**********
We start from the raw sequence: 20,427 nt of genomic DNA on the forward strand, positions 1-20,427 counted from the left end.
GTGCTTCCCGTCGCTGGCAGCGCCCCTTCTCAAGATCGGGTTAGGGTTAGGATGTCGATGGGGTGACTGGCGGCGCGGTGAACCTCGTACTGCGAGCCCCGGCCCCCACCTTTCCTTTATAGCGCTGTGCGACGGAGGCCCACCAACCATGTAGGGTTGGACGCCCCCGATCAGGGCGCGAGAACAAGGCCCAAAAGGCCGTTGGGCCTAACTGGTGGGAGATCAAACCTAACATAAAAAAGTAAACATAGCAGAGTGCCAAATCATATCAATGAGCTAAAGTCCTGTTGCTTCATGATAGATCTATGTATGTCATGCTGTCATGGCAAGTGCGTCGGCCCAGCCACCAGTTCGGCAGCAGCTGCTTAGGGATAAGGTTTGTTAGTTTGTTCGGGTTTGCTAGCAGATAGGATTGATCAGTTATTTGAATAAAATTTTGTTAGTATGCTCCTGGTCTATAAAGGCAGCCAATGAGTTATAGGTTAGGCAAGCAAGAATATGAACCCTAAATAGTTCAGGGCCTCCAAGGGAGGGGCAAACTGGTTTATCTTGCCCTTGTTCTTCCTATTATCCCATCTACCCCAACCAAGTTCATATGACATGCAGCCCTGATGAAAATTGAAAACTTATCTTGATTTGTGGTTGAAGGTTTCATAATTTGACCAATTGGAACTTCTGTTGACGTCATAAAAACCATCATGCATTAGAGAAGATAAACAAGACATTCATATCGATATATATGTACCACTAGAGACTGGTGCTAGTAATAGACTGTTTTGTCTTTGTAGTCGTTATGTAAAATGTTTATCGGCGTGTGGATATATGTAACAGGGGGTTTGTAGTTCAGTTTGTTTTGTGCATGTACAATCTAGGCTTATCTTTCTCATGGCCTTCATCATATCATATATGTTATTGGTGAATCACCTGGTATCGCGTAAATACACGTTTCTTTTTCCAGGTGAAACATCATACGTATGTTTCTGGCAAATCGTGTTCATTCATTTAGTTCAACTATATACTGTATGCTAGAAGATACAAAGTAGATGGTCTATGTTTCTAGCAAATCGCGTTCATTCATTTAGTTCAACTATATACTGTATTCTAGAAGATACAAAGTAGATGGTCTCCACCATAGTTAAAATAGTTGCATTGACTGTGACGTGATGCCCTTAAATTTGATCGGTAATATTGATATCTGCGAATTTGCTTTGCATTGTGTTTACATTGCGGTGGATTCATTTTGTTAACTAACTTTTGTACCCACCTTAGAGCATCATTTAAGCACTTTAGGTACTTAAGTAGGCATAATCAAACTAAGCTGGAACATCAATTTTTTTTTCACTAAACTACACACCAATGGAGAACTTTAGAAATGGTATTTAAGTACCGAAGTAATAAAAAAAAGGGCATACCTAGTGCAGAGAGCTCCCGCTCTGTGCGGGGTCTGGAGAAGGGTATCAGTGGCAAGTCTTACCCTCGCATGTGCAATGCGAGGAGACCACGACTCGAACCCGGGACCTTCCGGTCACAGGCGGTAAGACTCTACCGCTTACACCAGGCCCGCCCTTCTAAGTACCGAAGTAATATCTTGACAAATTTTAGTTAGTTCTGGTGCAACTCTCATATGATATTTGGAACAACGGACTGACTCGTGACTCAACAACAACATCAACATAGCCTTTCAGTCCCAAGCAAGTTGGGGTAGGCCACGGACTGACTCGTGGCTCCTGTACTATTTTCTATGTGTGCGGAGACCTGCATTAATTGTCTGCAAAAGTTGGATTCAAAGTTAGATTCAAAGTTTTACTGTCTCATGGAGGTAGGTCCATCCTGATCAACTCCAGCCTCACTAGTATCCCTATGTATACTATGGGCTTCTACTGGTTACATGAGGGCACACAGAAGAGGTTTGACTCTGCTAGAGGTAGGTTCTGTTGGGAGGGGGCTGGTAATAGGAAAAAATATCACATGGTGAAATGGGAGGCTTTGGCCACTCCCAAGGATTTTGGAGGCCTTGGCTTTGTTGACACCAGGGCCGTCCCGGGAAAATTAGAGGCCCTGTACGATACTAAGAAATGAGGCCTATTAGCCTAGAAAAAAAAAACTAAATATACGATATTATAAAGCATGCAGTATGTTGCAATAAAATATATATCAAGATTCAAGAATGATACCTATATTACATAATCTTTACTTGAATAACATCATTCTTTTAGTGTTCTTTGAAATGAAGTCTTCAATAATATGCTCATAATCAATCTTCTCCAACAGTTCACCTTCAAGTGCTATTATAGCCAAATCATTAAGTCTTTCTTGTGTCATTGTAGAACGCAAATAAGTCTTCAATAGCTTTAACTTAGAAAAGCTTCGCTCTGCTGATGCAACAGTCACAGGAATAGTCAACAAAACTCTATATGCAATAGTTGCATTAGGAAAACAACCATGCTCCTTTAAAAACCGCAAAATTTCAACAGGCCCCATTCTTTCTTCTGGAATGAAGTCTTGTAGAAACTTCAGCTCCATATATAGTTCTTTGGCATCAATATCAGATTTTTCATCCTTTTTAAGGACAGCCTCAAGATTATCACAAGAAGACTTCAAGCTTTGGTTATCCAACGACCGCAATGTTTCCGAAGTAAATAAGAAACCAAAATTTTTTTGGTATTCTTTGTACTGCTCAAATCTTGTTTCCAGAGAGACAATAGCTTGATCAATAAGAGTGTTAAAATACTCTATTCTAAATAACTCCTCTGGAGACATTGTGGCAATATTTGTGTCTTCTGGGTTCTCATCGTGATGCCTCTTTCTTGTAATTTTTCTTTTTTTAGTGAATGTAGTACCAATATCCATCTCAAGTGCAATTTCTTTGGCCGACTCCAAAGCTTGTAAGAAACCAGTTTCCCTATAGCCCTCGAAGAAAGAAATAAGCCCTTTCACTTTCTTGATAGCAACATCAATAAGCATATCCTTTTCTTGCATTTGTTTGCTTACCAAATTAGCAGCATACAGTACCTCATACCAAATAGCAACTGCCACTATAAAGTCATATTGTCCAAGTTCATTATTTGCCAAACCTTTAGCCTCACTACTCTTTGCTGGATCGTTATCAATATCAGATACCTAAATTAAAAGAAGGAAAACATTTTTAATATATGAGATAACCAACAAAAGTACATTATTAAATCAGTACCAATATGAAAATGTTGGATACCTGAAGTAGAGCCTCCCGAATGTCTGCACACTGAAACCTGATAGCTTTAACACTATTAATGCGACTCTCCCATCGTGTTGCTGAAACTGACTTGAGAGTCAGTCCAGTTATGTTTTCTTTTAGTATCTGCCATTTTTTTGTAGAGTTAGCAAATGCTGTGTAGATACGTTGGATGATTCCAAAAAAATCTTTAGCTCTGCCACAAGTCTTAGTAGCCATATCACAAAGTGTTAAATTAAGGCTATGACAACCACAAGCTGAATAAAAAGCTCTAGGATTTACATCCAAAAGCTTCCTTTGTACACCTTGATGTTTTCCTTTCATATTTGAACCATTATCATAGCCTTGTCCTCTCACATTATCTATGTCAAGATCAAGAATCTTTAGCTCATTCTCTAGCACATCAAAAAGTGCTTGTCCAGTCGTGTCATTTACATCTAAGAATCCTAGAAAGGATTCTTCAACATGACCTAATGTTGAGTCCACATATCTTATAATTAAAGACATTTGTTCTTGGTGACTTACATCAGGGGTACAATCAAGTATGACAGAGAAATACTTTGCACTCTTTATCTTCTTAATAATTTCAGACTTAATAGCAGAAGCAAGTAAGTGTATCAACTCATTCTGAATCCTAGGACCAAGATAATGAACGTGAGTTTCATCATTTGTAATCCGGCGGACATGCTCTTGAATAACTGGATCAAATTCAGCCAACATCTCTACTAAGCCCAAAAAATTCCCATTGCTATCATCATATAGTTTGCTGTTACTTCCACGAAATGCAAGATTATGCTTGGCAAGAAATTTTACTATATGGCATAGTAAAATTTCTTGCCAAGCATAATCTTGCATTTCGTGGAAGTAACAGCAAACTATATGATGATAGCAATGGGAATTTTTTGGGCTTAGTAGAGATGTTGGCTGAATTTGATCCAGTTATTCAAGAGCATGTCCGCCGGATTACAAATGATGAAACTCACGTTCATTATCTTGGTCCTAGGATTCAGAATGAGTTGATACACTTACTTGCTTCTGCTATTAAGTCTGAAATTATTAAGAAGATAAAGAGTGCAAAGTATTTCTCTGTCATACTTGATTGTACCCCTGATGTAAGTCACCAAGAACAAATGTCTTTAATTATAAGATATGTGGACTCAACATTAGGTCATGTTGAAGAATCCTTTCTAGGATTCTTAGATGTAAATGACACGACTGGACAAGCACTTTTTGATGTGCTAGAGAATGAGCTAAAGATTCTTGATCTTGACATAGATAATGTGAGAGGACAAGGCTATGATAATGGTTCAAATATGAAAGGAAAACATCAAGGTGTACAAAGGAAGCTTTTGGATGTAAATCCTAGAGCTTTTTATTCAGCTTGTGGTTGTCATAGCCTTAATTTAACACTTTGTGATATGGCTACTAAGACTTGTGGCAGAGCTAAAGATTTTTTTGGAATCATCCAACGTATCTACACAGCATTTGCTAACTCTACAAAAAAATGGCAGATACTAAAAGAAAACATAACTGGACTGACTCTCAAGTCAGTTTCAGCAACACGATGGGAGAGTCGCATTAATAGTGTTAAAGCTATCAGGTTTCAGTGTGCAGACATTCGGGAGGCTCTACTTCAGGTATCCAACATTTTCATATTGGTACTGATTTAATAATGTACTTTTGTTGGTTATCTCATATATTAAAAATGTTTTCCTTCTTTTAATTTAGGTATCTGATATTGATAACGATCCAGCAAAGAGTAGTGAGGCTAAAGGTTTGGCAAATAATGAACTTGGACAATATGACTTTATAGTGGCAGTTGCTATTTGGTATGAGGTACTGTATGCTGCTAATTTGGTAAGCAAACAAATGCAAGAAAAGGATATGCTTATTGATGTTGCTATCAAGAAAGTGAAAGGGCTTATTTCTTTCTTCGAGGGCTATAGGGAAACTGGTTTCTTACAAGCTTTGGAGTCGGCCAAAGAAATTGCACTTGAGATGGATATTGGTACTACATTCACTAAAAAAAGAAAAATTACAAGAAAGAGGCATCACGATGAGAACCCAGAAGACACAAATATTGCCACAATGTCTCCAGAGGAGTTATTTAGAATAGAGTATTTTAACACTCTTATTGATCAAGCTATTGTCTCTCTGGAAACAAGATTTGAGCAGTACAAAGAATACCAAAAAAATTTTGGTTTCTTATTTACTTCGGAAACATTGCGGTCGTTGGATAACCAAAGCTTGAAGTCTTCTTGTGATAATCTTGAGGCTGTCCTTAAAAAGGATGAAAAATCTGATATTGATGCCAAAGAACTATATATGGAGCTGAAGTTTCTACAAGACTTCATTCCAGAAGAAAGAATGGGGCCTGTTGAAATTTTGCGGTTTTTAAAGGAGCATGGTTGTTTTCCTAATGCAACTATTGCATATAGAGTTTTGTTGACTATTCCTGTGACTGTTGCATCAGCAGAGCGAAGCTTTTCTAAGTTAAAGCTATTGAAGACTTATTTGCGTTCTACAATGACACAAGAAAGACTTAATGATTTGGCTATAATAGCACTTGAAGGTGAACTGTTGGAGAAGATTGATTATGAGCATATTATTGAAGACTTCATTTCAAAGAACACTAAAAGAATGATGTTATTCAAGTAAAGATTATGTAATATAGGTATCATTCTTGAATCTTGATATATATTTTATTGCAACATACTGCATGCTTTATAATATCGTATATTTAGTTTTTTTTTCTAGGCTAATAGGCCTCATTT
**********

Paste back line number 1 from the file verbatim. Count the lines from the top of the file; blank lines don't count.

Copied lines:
We start from the raw sequence: 20,427 nt of genomic DNA on the forward strand, positions 1-20,427 counted from the left end.